The Epistle to the Hebrews asserts that the Cross calls those who claim to be followers of Jesus to love one another. The suffering love of the high priest Jesus invites us to love one another as we commit ourselves to building up our communities of faith. The suffering of Jesus is a call action. Receptivity, the acceptance of God’s love for us, leads to creativity in the transformation of the world. The Cross is a moral example and source of inspiration in our commitment to the well-being of the body of Christ.
Many congregations read the entire passion narrative either on Palm/Passion Sunday or Good Friday. A readers’ theatre with brief meditation might suffice for Good Friday’s homily. The episodic nature of the Good Friday reading from John’s Gospel reveals the many faces of faith and betrayal. Jesus is betrayed by Judas, abandoned by most of his male followers, denied by Peter, victimized by the political powers, and tortured by the military. Only a few women and his beloved disciple remain at the cross. Although we suspect that Jesus felt the abandonment described by Psalm 22, John’s passage suggests that he also maintained a sense of spiritual unity with God. Jesus is suffering, but he also reaches out in care for his mother and a beloved disciple. In the words of holocaust survivor, Victor Frankl, Jesus seeks to be worthy of his suffering. His response to the events of Holy Thursday and Good Friday are intended to inspire us toward creative transformation and healing action in the midst of conflict and suffering.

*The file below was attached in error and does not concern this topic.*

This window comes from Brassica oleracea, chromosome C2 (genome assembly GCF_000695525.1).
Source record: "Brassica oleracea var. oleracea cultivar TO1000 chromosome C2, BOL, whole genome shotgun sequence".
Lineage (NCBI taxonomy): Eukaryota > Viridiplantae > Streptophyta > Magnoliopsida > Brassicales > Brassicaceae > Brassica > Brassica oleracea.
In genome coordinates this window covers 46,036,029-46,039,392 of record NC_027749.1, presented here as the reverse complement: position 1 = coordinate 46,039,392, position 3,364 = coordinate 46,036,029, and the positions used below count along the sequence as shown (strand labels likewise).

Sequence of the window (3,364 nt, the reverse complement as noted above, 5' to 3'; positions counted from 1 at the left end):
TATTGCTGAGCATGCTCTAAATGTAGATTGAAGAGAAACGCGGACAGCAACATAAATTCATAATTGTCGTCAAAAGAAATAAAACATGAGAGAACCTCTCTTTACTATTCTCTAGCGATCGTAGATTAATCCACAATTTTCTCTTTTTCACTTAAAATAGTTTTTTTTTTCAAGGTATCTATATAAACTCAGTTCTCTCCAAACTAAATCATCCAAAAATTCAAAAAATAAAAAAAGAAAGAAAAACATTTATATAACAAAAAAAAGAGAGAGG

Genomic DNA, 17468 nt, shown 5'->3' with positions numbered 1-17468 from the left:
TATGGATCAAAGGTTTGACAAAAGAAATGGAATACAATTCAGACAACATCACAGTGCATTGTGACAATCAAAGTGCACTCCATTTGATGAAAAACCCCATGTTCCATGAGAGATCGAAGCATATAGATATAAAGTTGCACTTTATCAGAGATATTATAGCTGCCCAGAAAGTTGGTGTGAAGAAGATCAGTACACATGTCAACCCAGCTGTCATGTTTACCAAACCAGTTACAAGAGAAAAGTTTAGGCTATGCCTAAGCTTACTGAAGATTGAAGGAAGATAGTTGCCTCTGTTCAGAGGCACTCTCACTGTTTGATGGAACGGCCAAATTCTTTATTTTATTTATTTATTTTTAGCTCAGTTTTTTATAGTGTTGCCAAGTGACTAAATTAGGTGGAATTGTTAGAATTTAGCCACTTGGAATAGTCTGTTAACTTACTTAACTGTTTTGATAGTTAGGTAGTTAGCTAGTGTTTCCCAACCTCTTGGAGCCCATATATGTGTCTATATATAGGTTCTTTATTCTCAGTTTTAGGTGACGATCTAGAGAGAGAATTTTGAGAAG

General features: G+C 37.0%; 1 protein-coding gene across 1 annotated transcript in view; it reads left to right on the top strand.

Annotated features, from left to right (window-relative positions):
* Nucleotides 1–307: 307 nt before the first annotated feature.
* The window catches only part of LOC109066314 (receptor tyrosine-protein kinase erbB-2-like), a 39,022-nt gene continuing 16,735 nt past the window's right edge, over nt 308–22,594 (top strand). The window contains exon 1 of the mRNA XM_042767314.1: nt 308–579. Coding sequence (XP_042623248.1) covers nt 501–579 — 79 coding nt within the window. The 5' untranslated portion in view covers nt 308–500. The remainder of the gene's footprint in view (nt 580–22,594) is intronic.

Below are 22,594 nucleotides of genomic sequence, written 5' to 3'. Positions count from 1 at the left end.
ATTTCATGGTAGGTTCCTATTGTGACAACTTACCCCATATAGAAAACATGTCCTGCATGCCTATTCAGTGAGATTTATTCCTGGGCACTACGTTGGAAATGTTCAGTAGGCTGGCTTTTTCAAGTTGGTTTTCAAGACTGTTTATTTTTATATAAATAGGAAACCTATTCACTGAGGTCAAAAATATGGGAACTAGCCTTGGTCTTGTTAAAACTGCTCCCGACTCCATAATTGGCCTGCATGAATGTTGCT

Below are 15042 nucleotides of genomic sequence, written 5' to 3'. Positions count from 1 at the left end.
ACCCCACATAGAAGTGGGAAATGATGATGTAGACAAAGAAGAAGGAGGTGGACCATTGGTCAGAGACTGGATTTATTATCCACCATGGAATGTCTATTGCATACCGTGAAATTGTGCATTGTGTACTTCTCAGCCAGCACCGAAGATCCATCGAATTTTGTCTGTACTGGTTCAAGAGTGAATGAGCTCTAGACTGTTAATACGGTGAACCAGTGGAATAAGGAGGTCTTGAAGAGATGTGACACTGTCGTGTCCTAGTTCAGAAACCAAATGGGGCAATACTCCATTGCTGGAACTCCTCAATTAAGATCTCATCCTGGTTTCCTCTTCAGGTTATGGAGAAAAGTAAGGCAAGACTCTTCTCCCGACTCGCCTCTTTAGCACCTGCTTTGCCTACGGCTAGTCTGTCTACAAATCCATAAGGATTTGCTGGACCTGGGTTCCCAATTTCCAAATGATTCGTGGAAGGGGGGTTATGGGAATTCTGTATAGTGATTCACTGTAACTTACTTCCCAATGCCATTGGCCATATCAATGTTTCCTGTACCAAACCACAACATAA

While Good Friday calls each of us individually and corporately to confession, repentance, and transformation, the point of Good Friday is not obsessive guilt or the exaltation of divine violence, but the admission of our own tendencies to turn away from God’s vision and God’s constant creative-responsive love which bears our pain, laments our injustice, feels the cost of abandonment and oppression, and seeks healing in the most chaotic and painful situations. While progressive and moderate Christians may not feel at home with the “Christus Victor” approach of Gustav Aulen, there is something victorious about God’s enduring, unstoppable, ever-resourceful suffering and celebrating love. God’s love outlasts Pilate, the religious leaders, and the disciples’ cowardice, and continues to transform us in our time and place. This amazing love inspires us to love in the example of Jesus, being open to God’s call even in the midst of chaos, conflict, and pain. We can “practice” Good Friday by choosing to become aware of the suffering of our world and responding in acts of solidarity, justice, and comfort. The Cross of Jesus models a love that faces suffering and seeks healing in the midst of pain.
Bruce Epperly is Professor of Practical Theology and Director of Continuing Education and co-pastor of Disciples United Community Church in Lancaster, PA. He is the author of sixteen books, including Holy Adventure:41 Days of Audacious Living and Tending to the Holy:The Practice of the Presence of God in Ministry (with Katherine Epperly). He may be contacted for speaking engagements, retreats, and workshops.